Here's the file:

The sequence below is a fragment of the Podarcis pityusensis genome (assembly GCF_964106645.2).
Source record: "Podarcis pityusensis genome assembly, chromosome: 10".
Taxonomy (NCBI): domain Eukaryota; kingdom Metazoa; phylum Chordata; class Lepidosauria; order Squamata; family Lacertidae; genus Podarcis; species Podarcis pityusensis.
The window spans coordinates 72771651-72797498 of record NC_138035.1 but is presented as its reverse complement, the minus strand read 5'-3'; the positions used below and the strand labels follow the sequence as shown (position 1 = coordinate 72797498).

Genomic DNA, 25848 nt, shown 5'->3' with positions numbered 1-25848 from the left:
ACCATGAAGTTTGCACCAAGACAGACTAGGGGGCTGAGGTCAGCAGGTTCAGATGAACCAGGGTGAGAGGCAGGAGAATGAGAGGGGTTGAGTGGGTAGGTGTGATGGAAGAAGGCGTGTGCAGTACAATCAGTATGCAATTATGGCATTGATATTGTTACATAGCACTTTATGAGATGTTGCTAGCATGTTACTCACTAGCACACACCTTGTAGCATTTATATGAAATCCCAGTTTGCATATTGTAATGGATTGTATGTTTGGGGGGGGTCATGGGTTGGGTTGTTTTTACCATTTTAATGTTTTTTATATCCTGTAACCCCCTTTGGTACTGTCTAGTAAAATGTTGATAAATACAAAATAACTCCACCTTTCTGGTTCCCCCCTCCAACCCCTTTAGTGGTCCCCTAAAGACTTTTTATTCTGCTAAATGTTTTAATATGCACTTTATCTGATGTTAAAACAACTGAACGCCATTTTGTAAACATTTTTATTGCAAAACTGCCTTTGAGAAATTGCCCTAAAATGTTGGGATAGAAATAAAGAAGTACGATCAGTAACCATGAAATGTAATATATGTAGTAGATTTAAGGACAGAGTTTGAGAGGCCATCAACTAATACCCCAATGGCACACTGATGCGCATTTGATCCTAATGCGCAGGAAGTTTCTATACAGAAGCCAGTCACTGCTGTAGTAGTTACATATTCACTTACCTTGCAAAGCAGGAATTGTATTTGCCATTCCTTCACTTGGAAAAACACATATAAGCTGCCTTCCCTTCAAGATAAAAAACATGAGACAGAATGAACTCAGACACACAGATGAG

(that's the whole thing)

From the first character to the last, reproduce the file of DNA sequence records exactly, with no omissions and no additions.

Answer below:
The sequence below is a fragment of the Podarcis pityusensis genome (assembly GCF_964106645.2).
Source record: "Podarcis pityusensis genome assembly, chromosome: 10".
Taxonomy (NCBI): domain Eukaryota; kingdom Metazoa; phylum Chordata; class Lepidosauria; order Squamata; family Lacertidae; genus Podarcis; species Podarcis pityusensis.
The window spans coordinates 72771651-72797498 of record NC_138035.1 but is presented as its reverse complement, the minus strand read 5'-3'; the positions used below and the strand labels follow the sequence as shown (position 1 = coordinate 72797498).

Genomic DNA, 25848 nt, shown 5'->3' with positions numbered 1-25848 from the left:
ACCATGAAGTTTGCACCAAGACAGACTAGGGGGCTGAGGTCAGCAGGTTCAGATGAACCAGGGTGAGAGGCAGGAGAATGAGAGGGGTTGAGTGGGTAGGTGTGATGGAAGAAGGCGTGTGCAGTACAATCAGTATGCAATTATGGCATTGATATTGTTACATAGCACTTTATGAGATGTTGCTAGCATGTTACTCACTAGCACACACCTTGTAGCATTTATATGAAATCCCAGTTTGCATATTGTAATGGATTGTATGTTTGGGGGGGGTCATGGGTTGGGTTGTTTTTACCATTTTAATGTTTTTTATATCCTGTAACCCCCTTTGGTACTGTCTAGTAAAATGTTGATAAATACAAAATAACTCCACCTTTCTGGTTCCCCCCTCCAACCCCTTTAGTGGTCCCCTAAAGACTTTTTATTCTGCTAAATGTTTTAATATGCACTTTATCTGATGTTAAAACAACTGAACGCCATTTTGTAAACATTTTTATTGCAAAACTGCCTTTGAGAAATTGCCCTAAAATGTTGGGATAGAAATAAAGAAGTACGATCAGTAACCATGAAATGTAATATATGTAGTAGATTTAAGGACAGAGTTTGAGAGGCCATCAACTAATACCCCAATGGCACACTGATGCGCATTTGATCCTAATGCGCAGGAAGTTTCTATACAGAAGCCAGTCACTGCTGTAGTAGTTACATATTCACTTACCTTGCAAAGCAGGAATTGTATTTGCCATTCCTTCACTTGGAAAAACACATATAAGCTGCCTTCCCTTCAAGATAAAAAACATGAGACAGAATGAACTCAGACACACAGATGAG